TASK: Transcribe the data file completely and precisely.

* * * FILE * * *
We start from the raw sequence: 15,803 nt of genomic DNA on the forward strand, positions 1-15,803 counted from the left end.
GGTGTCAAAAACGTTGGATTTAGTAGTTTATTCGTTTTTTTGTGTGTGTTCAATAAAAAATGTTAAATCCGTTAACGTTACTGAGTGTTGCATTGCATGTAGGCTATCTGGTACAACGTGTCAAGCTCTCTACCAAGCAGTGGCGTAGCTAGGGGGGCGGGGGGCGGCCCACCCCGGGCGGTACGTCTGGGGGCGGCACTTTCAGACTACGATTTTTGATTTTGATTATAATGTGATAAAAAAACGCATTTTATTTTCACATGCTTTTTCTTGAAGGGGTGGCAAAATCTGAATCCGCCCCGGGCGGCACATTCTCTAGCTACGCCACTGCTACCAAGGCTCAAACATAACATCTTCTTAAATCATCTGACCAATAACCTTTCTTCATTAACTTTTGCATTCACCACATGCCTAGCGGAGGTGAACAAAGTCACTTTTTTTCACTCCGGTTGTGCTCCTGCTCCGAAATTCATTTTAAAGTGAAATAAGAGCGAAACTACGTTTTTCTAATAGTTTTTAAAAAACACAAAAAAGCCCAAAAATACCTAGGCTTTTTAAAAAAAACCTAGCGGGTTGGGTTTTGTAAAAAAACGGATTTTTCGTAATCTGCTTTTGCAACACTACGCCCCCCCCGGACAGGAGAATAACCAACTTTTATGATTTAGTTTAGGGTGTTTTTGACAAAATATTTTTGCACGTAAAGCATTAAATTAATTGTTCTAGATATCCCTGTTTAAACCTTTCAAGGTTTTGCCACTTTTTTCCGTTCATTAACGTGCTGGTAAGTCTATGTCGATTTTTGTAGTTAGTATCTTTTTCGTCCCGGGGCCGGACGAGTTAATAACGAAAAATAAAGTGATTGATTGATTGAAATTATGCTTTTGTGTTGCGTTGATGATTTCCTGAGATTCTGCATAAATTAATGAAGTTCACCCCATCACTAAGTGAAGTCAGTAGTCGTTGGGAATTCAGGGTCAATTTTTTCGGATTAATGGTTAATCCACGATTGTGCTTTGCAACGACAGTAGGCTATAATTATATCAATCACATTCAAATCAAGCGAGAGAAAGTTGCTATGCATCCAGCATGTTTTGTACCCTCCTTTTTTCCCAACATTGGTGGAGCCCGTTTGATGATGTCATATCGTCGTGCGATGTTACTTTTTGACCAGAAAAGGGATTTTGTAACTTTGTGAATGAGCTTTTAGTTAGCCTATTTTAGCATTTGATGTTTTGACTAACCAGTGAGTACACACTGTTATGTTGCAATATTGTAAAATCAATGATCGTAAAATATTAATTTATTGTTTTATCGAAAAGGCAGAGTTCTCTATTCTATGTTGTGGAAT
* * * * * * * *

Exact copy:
We start from the raw sequence: 15,803 nt of genomic DNA on the forward strand, positions 1-15,803 counted from the left end.
GGTGTCAAAAACGTTGGATTTAGTAGTTTATTCGTTTTTTTGTGTGTGTTCAATAAAAAATGTTAAATCCGTTAACGTTACTGAGTGTTGCATTGCATGTAGGCTATCTGGTACAACGTGTCAAGCTCTCTACCAAGCAGTGGCGTAGCTAGGGGGGCGGGGGGCGGCCCACCCCGGGCGGTACGTCTGGGGGCGGCACTTTCAGACTACGATTTTTGATTTTGATTATAATGTGATAAAAAAACGCATTTTATTTTCACATGCTTTTTCTTGAAGGGGTGGCAAAATCTGAATCCGCCCCGGGCGGCACATTCTCTAGCTACGCCACTGCTACCAAGGCTCAAACATAACATCTTCTTAAATCATCTGACCAATAACCTTTCTTCATTAACTTTTGCATTCACCACATGCCTAGCGGAGGTGAACAAAGTCACTTTTTTTCACTCCGGTTGTGCTCCTGCTCCGAAATTCATTTTAAAGTGAAATAAGAGCGAAACTACGTTTTTCTAATAGTTTTTAAAAAACACAAAAAAGCCCAAAAATACCTAGGCTTTTTAAAAAAAACCTAGCGGGTTGGGTTTTGTAAAAAAACGGATTTTTCGTAATCTGCTTTTGCAACACTACGCCCCCCCCGGACAGGAGAATAACCAACTTTTATGATTTAGTTTAGGGTGTTTTTGACAAAATATTTTTGCACGTAAAGCATTAAATTAATTGTTCTAGATATCCCTGTTTAAACCTTTCAAGGTTTTGCCACTTTTTTCCGTTCATTAACGTGCTGGTAAGTCTATGTCGATTTTTGTAGTTAGTATCTTTTTCGTCCCGGGGCCGGACGAGTTAATAACGAAAAATAAAGTGATTGATTGATTGAAATTATGCTTTTGTGTTGCGTTGATGATTTCCTGAGATTCTGCATAAATTAATGAAGTTCACCCCATCACTAAGTGAAGTCAGTAGTCGTTGGGAATTCAGGGTCAATTTTTTCGGATTAATGGTTAATCCACGATTGTGCTTTGCAACGACAGTAGGCTATAATTATATCAATCACATTCAAATCAAGCGAGAGAAAGTTGCTATGCATCCAGCATGTTTTGTACCCTCCTTTTTTCCCAACATTGGTGGAGCCCGTTTGATGATGTCATATCGTCGTGCGATGTTACTTTTTGACCAGAAAAGGGATTTTGTAACTTTGTGAATGAGCTTTTAGTTAGCCTATTTTAGCATTTGATGTTTTGACTAACCAGTGAGTACACACTGTTATGTTGCAATATTGTAAAATCAATGATCGTAAAATATTAATTTATTGTTTTATCGAAAAGGCAGAGTTCTCTATTCTATGTTGTGGAAT